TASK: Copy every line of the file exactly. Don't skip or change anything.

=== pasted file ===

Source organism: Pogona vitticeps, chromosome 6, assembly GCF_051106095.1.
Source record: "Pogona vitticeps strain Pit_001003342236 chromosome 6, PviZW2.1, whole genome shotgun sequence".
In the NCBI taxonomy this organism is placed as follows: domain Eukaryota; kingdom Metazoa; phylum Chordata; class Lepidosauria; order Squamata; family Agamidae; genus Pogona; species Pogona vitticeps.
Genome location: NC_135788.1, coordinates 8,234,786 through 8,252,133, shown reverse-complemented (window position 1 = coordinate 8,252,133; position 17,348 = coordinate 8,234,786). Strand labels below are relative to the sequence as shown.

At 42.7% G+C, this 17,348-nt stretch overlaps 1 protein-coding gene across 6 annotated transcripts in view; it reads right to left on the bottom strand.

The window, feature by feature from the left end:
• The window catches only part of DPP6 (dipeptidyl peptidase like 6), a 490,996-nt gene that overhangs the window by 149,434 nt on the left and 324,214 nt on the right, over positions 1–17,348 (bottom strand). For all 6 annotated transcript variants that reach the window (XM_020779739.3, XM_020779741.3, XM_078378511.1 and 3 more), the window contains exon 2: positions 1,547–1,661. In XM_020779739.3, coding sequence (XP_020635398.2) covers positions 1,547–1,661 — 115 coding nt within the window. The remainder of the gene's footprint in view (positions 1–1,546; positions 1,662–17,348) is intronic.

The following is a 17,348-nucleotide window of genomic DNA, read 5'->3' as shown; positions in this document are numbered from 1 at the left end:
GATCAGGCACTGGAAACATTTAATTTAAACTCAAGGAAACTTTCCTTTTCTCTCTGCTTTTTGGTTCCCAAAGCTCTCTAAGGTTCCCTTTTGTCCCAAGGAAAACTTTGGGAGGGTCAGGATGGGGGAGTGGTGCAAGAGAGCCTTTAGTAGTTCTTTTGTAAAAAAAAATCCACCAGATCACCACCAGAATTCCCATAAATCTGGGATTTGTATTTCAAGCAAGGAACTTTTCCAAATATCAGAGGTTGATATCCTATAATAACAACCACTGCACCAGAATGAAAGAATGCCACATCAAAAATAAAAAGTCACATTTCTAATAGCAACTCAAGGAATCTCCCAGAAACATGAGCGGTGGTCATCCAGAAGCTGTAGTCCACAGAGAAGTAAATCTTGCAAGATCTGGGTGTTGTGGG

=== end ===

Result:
Source organism: Pogona vitticeps, chromosome 6, assembly GCF_051106095.1.
Source record: "Pogona vitticeps strain Pit_001003342236 chromosome 6, PviZW2.1, whole genome shotgun sequence".
In the NCBI taxonomy this organism is placed as follows: domain Eukaryota; kingdom Metazoa; phylum Chordata; class Lepidosauria; order Squamata; family Agamidae; genus Pogona; species Pogona vitticeps.
Genome location: NC_135788.1, coordinates 8,234,786 through 8,252,133, shown reverse-complemented (window position 1 = coordinate 8,252,133; position 17,348 = coordinate 8,234,786). Strand labels below are relative to the sequence as shown.

At 42.7% G+C, this 17,348-nt stretch overlaps 1 protein-coding gene across 6 annotated transcripts in view; it reads right to left on the bottom strand.

The window, feature by feature from the left end:
• The window catches only part of DPP6 (dipeptidyl peptidase like 6), a 490,996-nt gene that overhangs the window by 149,434 nt on the left and 324,214 nt on the right, over positions 1–17,348 (bottom strand). For all 6 annotated transcript variants that reach the window (XM_020779739.3, XM_020779741.3, XM_078378511.1 and 3 more), the window contains exon 2: positions 1,547–1,661. In XM_020779739.3, coding sequence (XP_020635398.2) covers positions 1,547–1,661 — 115 coding nt within the window. The remainder of the gene's footprint in view (positions 1–1,546; positions 1,662–17,348) is intronic.

The following is a 17,348-nucleotide window of genomic DNA, read 5'->3' as shown; positions in this document are numbered from 1 at the left end:
GATCAGGCACTGGAAACATTTAATTTAAACTCAAGGAAACTTTCCTTTTCTCTCTGCTTTTTGGTTCCCAAAGCTCTCTAAGGTTCCCTTTTGTCCCAAGGAAAACTTTGGGAGGGTCAGGATGGGGGAGTGGTGCAAGAGAGCCTTTAGTAGTTCTTTTGTAAAAAAAAATCCACCAGATCACCACCAGAATTCCCATAAATCTGGGATTTGTATTTCAAGCAAGGAACTTTTCCAAATATCAGAGGTTGATATCCTATAATAACAACCACTGCACCAGAATGAAAGAATGCCACATCAAAAATAAAAAGTCACATTTCTAATAGCAACTCAAGGAATCTCCCAGAAACATGAGCGGTGGTCATCCAGAAGCTGTAGTCCACAGAGAAGTAAATCTTGCAAGATCTGGGTGTTGTGGG